Contrast Hood Binding tutorial from Skirt Fixation

Contrast Hood Binding Step 5:

To keep the inner fabric from rolling back to the inside, topstitch along the outer hood fabric, just inside the seam line.

Now you can create a contrast hood binding on all your hoodies!  We’d love to see your completed garment if you use our tutorial…leave us a comment below, or send us an email: skirtfixation@gmail.com

To see the fabric sources and the matching hoodie I sewed for myself, head over to CaliFabrics!

Contrast Hood Binding tutorial from Skirt Fixation

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The Fabric Scrooge & A Skirt Sale!

Fabric Scrooge tips from Skirt Fixation

We’ve just couldn’t miss telling you about a fantastic skirt sale!

Skipalong Skort sewn by Skirt Fixation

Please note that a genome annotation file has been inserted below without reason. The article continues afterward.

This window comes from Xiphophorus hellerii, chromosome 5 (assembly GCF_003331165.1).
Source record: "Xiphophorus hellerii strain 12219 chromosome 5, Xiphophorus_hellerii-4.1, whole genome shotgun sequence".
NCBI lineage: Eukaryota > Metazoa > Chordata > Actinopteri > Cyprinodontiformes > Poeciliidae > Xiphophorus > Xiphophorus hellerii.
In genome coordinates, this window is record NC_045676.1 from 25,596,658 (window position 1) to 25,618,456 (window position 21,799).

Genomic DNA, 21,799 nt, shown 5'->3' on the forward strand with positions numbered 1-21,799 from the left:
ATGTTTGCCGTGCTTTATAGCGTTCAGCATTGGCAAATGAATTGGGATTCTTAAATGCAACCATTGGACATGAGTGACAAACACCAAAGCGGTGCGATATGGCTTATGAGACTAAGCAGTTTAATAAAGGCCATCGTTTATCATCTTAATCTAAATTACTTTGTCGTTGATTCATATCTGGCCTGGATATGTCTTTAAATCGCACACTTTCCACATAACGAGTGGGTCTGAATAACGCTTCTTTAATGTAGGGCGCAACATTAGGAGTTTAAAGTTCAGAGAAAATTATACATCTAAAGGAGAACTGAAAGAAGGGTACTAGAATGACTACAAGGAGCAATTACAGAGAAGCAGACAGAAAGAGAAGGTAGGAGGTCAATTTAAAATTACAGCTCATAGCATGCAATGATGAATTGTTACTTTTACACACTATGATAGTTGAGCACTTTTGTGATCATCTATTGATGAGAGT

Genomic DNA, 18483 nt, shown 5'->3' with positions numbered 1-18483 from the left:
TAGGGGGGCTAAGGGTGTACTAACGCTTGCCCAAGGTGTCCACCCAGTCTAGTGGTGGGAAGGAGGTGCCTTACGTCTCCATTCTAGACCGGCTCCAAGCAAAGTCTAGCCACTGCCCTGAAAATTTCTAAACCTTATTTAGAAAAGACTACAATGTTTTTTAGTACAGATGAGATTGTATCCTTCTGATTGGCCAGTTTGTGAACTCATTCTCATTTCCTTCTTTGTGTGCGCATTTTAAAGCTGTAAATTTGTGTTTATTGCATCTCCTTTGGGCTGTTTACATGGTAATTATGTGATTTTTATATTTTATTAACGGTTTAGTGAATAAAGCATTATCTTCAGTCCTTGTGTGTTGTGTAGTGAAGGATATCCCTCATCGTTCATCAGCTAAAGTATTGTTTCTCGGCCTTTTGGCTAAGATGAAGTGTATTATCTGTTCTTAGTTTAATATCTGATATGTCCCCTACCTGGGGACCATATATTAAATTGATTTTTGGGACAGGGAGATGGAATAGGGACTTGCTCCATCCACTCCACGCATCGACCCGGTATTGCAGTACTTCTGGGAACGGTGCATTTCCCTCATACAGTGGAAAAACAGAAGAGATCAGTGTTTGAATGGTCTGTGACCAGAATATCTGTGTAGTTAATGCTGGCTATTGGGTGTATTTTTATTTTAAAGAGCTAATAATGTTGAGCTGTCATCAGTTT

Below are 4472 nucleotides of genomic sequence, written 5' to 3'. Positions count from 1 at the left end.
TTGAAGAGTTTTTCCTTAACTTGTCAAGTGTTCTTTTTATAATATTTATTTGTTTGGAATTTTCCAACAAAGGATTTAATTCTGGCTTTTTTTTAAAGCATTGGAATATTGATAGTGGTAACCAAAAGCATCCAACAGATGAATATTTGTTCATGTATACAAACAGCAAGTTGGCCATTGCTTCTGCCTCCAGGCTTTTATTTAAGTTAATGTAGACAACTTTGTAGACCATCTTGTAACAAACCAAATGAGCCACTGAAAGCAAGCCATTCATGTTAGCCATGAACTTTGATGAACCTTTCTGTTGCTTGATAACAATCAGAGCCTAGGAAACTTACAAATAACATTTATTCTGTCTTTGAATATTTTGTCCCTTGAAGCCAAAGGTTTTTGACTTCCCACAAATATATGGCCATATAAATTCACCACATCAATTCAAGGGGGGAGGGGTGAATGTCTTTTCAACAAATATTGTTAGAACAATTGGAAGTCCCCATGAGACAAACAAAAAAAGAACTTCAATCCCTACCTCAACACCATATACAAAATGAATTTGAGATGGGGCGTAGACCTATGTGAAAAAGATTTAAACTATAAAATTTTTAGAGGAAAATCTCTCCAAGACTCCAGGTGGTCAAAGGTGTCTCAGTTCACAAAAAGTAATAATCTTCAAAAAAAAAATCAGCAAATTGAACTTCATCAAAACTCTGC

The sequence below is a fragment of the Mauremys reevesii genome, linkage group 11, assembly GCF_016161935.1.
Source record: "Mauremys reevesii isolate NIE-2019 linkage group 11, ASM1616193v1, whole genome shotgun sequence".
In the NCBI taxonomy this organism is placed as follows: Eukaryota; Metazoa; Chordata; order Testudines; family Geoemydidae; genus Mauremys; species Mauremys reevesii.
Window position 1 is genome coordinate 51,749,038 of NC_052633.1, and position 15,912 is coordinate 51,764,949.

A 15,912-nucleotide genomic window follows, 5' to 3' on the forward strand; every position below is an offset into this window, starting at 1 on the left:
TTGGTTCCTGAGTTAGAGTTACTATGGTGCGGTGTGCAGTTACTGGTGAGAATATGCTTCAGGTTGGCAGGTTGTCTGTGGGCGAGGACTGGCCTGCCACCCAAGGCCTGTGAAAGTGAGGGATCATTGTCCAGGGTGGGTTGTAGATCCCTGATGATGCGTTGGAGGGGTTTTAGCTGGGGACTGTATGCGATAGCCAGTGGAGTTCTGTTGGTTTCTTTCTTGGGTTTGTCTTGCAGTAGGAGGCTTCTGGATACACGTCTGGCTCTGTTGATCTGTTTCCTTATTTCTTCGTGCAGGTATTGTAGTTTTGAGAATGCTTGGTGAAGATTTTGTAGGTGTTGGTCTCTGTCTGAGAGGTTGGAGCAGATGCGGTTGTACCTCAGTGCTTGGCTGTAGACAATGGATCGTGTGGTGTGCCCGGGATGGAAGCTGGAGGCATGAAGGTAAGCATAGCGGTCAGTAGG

This fantastic little skirt, The Skipalong Skort is on sale for 50% off today only at Peekaboo Pattern Shop.  But that’s not all:

The Skyline Skort pattern by Peekaboo Pattern Shop, sewn by Skirtfixation using fabric from The Fabric Fairy

The Skyline Skort by Peekaboo Pattern Shop is also on sale for 50% off today only too!  AND:

If you buy them bundled together, you can save an additional $2 with the code SKORT ~ Which means you get 2 amazing skirt patterns, both with shorts underneath and pockets, for only $7 which is a crazy good deal!  We’ve made both these skirt patterns over and over and over again!

Fabric Scrooge tips from Skirt Fixation

Also, we’re over at the CaliFabrics blog today sharing how you can save money on fabric with all of our Fabric Scrooge tips for using less!  See you there…

 

Affiliate links are used in this post to really great patterns!  If you use our links, we might make a couple of pennies at no extra cost to you.